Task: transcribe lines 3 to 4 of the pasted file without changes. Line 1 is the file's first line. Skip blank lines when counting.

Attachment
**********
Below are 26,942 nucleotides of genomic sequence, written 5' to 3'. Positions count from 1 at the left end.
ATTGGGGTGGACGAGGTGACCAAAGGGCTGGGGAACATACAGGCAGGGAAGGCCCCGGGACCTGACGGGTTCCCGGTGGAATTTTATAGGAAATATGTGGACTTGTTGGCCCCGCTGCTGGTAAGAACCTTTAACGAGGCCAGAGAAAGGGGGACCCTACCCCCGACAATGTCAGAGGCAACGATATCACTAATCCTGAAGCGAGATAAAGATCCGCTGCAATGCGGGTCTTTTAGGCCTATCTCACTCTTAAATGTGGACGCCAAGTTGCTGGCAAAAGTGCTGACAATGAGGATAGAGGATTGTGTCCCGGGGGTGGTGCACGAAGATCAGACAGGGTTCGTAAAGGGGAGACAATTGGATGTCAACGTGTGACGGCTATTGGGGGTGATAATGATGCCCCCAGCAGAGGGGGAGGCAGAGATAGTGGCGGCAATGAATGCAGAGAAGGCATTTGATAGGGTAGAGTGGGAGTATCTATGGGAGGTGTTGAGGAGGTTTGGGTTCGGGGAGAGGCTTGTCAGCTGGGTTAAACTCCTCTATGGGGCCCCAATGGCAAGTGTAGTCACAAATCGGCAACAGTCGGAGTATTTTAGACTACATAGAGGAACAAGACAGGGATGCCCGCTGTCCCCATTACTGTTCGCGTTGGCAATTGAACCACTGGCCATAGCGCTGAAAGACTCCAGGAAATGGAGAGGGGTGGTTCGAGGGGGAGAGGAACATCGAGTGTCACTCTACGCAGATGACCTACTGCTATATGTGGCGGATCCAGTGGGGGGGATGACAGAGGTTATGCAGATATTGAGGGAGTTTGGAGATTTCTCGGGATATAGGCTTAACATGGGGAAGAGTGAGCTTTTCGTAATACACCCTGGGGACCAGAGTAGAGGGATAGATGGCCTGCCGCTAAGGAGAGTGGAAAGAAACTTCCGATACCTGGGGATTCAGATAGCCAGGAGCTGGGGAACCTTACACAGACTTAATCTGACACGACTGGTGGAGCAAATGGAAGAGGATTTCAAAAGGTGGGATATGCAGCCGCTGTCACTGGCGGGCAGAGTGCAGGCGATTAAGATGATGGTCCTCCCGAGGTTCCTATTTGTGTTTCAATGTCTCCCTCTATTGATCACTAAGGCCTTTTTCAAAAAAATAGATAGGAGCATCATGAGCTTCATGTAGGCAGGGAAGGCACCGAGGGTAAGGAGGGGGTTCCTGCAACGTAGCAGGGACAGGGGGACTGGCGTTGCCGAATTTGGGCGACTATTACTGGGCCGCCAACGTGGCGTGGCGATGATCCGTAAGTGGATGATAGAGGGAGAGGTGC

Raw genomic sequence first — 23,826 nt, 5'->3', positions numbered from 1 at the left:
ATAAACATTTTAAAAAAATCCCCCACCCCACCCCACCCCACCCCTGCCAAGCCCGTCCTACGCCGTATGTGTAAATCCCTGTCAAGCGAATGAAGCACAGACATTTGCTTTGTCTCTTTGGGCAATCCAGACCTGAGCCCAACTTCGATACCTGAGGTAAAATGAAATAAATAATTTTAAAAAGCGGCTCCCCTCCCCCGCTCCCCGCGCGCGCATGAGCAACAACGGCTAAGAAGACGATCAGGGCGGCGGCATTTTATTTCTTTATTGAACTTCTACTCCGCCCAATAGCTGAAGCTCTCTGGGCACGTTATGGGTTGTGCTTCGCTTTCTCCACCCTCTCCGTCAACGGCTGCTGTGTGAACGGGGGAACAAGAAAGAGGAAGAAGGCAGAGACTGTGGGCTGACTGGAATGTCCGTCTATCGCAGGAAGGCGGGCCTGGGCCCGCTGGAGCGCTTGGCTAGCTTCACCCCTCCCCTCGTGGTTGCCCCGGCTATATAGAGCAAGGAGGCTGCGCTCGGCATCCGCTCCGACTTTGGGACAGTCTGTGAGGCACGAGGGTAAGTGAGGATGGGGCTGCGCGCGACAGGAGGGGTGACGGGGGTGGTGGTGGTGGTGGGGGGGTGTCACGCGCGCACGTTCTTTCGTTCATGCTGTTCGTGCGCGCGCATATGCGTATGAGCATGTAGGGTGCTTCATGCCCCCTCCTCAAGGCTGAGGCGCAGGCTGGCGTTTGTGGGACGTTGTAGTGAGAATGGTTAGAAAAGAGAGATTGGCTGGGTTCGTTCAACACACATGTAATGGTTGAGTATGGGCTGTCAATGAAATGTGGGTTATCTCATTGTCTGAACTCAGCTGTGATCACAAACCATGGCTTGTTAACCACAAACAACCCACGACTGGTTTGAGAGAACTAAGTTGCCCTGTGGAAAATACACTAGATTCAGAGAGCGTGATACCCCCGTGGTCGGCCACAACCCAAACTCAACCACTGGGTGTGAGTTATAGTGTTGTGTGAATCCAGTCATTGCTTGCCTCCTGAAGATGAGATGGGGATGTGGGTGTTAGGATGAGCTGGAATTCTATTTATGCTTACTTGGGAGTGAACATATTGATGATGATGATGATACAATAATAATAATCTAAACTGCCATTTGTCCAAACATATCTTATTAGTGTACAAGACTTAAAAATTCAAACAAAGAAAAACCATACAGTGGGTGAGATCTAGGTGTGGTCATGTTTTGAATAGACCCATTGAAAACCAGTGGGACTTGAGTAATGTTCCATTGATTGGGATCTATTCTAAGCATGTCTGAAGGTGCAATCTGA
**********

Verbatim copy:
Raw genomic sequence first — 23,826 nt, 5'->3', positions numbered from 1 at the left:
ATAAACATTTTAAAAAAATCCCCCACCCCACCCCACCCCACCCCTGCCAAGCCCGTCCTACGCCGTATGTGTAAATCCCTGTCAAGCGAATGAAGCACAGACATTTGCTTTGTCTCTTTGGGCAATCCAGACCTGAGCCCAACTTCGATACCTGAGGTAAAATGAAATAAATAATTTTAAAAAGCGGCTCCCCTCCCCCGCTCCCCGCGCGCGCATGAGCAACAACGGCTAAGAAGACGATCAGGGCGGCGGCATTTTATTTCTTTATTGAACTTCTACTCCGCCCAATAGCTGAAGCTCTCTGGGCACGTTATGGGTTGTGCTTCGCTTTCTCCACCCTCTCCGTCAACGGCTGCTGTGTGAACGGGGGAACAAGAAAGAGGAAGAAGGCAGAGACTGTGGGCTGACTGGAATGTCCGTCTATCGCAGGAAGGCGGGCCTGGGCCCGCTGGAGCGCTTGGCTAGCTTCACCCCTCCCCTCGTGGTTGCCCCGGCTATATAGAGCAAGGAGGCTGCGCTCGGCATCCGCTCCGACTTTGGGACAGTCTGTGAGGCACGAGGGTAAGTGAGGATGGGGCTGCGCGCGACAGGAGGGGTGACGGGGGTGGTGGTGGTGGTGGGGGGGTGTCACGCGCGCACGTTCTTTCGTTCATGCTGTTCGTGCGCGCGCATATGCGTATGAGCATGTAGGGTGCTTCATGCCCCCTCCTCAAGGCTGAGGCGCAGGCTGGCGTTTGTGGGACGTTGTAGTGAGAATGGTTAGAAAAGAGAGATTGGCTGGGTTCGTTCAACACACATGTAATGGTTGAGTATGGGCTGTCAATGAAATGTGGGTTATCTCATTGTCTGAACTCAGCTGTGATCACAAACCATGGCTTGTTAACCACAAACAACCCACGACTGGTTTGAGAGAACTAAGTTGCCCTGTGGAAAATACACTAGATTCAGAGAGCGTGATACCCCCGTGGTCGGCCACAACCCAAACTCAACCACTGGGTGTGAGTTATAGTGTTGTGTGAATCCAGTCATTGCTTGCCTCCTGAAGATGAGATGGGGATGTGGGTGTTAGGATGAGCTGGAATTCTATTTATGCTTACTTGGGAGTGAACATATTGATGATGATGATGATACAATAATAATAATCTAAACTGCCATTTGTCCAAACATATCTTATTAGTGTACAAGACTTAAAAATTCAAACAAAGAAAAACCATACAGTGGGTGAGATCTAGGTGTGGTCATGTTTTGAATAGACCCATTGAAAACCAGTGGGACTTGAGTAATGTTCCATTGATTGGGATCTATTCTAAGCATGTCTGAAGGTGCAATCTGA